Tuesday, May 02, 2017

Thoughts on Brooks' Precious Remedies Against Satan's Devices--Part 1

My appreciation for the Puritans seems to grow every year.  A couple of things moved me toward my interaction with the Puritans; one was a person and the other was book.  The person was a retired pastor, Ernie Jolley, and the other was a book that he gave to me.  It was written by Ralph Turnbull, The Minister’s Opportunities, which had a chapter about the priority of study and another on the minister’s library.  In those chapters, Turnbull really stressed finding out who the Puritans were and to begin to read after them.  I took Brother Jolley’s advice and started reading his recommendation of William Gurnall’s massive work, The Christian in Complete Armor, and I took a chance at what Ralph Turnbull recommended with Thomas Brooks’ Precious Remedies Against Satan’s Devices

I have mentioned before that about the time I really started moving toward responding to a call to the ministry, I had come across the fiction of Frank Peretti.  Whether your thoughts on Peretti are for or against him, I do think that he opened a world of imagination in the Christian mind as to the prevalence of spiritual warfare that we are involved in daily.  While some of the matters of his book can be a stretch at best and false teaching at worst, still he was able to work through fiction to cause the mind to consider the matter of spiritual attack at all levels of society.  Because of that idea of spiritual warfare, I have found myself drawn toward that subject as sort of a candy stick that I had studied over the years.  In fact, I have well over 150 books in my personal library related to the subject of spiritual warfare.  Some of those books are outright nutty, some are heretical, and some have been very helpful.  The ones that I have gathered up by the Puritans have been crucial in developing a greater theology toward this subject.  If you have read the Puritans, the characteristic about these men is their deep devotion to the Scripture and the application of it.  Some of the Puritan works that I have are:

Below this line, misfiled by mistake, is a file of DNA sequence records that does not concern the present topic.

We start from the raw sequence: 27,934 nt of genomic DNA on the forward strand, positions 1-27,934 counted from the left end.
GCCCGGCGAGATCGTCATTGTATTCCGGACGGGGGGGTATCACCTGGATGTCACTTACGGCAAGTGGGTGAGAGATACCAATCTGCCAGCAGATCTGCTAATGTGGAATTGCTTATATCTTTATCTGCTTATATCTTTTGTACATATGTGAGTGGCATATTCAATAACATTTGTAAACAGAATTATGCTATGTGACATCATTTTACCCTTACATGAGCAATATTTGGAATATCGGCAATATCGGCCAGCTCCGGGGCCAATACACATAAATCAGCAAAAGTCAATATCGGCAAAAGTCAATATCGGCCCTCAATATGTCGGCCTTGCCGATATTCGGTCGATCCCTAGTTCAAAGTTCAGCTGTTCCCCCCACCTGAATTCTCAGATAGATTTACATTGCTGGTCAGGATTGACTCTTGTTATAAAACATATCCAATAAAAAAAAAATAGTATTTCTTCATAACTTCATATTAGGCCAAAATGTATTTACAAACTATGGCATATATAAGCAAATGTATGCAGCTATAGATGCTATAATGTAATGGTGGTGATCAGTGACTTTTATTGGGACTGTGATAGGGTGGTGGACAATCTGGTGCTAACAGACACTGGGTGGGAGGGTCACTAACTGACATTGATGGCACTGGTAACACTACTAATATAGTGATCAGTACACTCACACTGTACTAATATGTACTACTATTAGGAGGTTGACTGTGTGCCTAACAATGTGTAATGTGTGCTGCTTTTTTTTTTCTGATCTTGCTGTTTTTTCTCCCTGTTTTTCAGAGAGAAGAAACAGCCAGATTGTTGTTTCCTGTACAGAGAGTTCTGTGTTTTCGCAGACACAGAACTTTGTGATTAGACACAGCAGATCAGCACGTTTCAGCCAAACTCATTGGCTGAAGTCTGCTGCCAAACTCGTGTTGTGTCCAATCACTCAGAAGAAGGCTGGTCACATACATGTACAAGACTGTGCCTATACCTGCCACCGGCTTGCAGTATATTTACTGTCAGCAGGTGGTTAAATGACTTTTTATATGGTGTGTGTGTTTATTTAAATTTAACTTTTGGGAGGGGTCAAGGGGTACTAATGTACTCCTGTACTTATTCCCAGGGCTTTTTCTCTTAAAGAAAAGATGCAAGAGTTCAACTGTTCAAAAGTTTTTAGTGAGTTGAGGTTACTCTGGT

Over the next several days, I will be exploring some nuggets of truth that I have pulled from Thomas Brooks’ Precious Remedies Against Satan’s Devices.  It is my hopes that if you do not own this book that you will give thought to adding it to your personal library.  But before launching into the book itself, I would like to give you a brief biography of Thomas Brooks.  He was educated at the same college that some other Puritans were—Thomas Hooker, John Cotton, and Thomas Shepard.  He preached in London during the Great Plague of 1665 and was a faithful pastor through all of that.  One of the marks of the Puritans is their commitment to preach the Word.  Brooks was no different in this commitment.  As one example, he preached 58 sermons from the single text of Hebrews 12:14 about the pursuit of holiness.  Those sermons can be found in The Crown and Glory of Christianity
His most famous work was Precious Remedies and it is broken up into a series of thoughts: 
  • A description of twelve of Satan’s devices and their remedies
  • A description of eight ways that Satan keeps believers away from the means of grace
  • Several remedies for the devices that keep believers from using the means of grace

In the Appendix, Brooks has even more that he has written:
  • Five devices of the devil
  • Seven characteristics of false teachers
  • Six propositions concerning Satan
  • Ten helps against these devices

The ten helps that Brooks finishes with are very good in that there is a summary of the entire book as to how to overcome the devil.  These ten points are:
  • Walk by the rule of God’s Word
  • Don’t grieve the Spirit
  • Strive for heavenly wisdom
  • Resist Satan’s first motions
  • Labor to be filled with the Spirit
  • Remain humble
  • Pursue watchfulness
  • Retain communication with God
  • Fight Satan by drawing strength from the Lord Jesus
  • Be much in prayer 
  • Over the next few posts, I will expand some on Brooks’ work.

Thanks for reading. . . 

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